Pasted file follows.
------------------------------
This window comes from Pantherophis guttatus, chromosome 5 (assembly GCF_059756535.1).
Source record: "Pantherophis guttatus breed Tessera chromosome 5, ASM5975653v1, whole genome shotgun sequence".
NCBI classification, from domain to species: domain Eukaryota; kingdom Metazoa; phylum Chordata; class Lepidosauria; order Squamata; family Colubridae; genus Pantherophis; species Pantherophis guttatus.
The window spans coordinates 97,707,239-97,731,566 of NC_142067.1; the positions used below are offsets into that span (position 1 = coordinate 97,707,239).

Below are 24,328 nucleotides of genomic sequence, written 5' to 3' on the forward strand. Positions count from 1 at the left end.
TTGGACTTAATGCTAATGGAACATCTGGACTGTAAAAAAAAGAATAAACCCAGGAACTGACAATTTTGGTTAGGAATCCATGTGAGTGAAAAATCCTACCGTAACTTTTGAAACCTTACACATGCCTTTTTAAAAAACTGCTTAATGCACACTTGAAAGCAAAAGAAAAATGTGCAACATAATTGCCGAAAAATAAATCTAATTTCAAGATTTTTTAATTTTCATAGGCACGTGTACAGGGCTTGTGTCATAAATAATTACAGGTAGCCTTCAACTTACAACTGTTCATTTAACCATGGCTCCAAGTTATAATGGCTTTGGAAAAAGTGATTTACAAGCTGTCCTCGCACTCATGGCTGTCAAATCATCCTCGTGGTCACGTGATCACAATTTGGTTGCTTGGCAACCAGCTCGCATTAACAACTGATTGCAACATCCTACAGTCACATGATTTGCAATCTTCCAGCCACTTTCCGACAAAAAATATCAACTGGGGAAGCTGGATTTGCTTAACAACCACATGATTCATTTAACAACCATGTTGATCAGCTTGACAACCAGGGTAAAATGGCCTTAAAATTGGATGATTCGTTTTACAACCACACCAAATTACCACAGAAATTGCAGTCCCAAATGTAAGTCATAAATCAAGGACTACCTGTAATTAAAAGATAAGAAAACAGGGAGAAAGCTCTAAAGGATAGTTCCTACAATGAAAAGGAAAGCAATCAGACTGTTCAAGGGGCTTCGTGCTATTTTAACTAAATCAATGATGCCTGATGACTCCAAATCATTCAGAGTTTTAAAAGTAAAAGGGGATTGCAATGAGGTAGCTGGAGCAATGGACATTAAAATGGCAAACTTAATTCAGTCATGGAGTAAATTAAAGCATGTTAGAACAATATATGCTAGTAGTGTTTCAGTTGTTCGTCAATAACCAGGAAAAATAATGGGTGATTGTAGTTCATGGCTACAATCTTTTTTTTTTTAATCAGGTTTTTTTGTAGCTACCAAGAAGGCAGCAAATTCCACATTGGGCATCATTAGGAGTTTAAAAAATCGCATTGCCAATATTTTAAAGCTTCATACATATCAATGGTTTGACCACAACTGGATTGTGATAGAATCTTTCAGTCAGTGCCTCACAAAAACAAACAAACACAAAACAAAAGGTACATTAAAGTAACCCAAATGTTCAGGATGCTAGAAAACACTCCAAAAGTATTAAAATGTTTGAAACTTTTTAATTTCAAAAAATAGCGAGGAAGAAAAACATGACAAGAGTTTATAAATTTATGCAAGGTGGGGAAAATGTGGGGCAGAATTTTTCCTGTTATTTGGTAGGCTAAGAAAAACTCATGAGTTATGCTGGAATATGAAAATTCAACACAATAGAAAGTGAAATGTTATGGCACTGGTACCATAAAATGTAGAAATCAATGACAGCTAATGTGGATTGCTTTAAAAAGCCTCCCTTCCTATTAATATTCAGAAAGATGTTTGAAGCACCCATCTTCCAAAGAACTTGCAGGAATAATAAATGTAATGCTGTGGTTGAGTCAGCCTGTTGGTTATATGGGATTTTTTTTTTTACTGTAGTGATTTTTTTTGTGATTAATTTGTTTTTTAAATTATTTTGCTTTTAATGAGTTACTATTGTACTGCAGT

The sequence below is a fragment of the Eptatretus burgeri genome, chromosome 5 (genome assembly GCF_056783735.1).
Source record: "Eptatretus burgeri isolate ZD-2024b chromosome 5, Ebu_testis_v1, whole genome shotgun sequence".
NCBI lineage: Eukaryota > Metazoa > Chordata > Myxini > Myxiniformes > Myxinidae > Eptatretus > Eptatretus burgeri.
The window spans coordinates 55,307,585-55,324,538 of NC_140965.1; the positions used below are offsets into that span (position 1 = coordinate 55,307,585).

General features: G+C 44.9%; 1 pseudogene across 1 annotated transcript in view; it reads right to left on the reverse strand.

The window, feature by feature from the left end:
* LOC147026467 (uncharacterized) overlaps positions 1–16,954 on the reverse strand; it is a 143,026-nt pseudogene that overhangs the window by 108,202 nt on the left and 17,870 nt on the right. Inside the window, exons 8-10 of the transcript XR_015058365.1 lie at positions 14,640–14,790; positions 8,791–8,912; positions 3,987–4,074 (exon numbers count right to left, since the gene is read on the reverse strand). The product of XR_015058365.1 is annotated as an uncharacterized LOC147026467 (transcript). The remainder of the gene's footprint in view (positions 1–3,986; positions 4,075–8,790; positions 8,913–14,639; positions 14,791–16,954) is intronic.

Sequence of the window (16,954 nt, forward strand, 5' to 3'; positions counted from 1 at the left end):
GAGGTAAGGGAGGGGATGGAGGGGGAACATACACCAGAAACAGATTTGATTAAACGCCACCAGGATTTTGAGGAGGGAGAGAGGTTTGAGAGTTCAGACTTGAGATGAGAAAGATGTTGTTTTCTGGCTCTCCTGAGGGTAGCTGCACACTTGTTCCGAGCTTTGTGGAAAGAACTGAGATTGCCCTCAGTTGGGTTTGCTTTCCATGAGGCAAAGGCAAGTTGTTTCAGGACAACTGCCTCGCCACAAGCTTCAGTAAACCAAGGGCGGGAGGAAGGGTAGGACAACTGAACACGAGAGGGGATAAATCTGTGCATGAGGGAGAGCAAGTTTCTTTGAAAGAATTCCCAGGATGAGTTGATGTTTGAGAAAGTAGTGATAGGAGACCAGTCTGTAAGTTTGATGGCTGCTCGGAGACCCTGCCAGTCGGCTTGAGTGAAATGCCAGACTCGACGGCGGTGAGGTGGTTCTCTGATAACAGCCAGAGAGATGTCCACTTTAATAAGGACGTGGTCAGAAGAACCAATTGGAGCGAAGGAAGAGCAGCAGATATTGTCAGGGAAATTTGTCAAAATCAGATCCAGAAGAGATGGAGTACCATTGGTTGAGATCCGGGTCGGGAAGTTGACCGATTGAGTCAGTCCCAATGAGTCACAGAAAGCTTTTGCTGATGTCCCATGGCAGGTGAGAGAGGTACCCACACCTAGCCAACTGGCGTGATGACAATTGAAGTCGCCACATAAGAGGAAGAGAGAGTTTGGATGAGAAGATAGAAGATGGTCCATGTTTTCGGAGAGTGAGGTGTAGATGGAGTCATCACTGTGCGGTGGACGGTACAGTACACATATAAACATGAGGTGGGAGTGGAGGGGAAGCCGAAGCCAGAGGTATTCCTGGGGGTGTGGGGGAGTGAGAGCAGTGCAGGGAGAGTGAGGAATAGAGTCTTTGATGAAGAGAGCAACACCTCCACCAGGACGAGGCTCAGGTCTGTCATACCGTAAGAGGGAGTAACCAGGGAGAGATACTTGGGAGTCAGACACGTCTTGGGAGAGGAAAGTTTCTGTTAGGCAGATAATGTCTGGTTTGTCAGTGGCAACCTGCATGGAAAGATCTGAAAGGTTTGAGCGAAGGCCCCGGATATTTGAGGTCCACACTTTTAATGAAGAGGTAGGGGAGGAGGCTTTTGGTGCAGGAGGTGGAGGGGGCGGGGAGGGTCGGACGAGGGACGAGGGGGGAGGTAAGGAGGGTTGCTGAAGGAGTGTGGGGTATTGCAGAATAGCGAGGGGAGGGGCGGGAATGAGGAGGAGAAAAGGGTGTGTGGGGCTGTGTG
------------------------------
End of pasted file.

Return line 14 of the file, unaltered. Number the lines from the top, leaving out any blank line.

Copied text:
Sequence of the window (16,954 nt, forward strand, 5' to 3'; positions counted from 1 at the left end):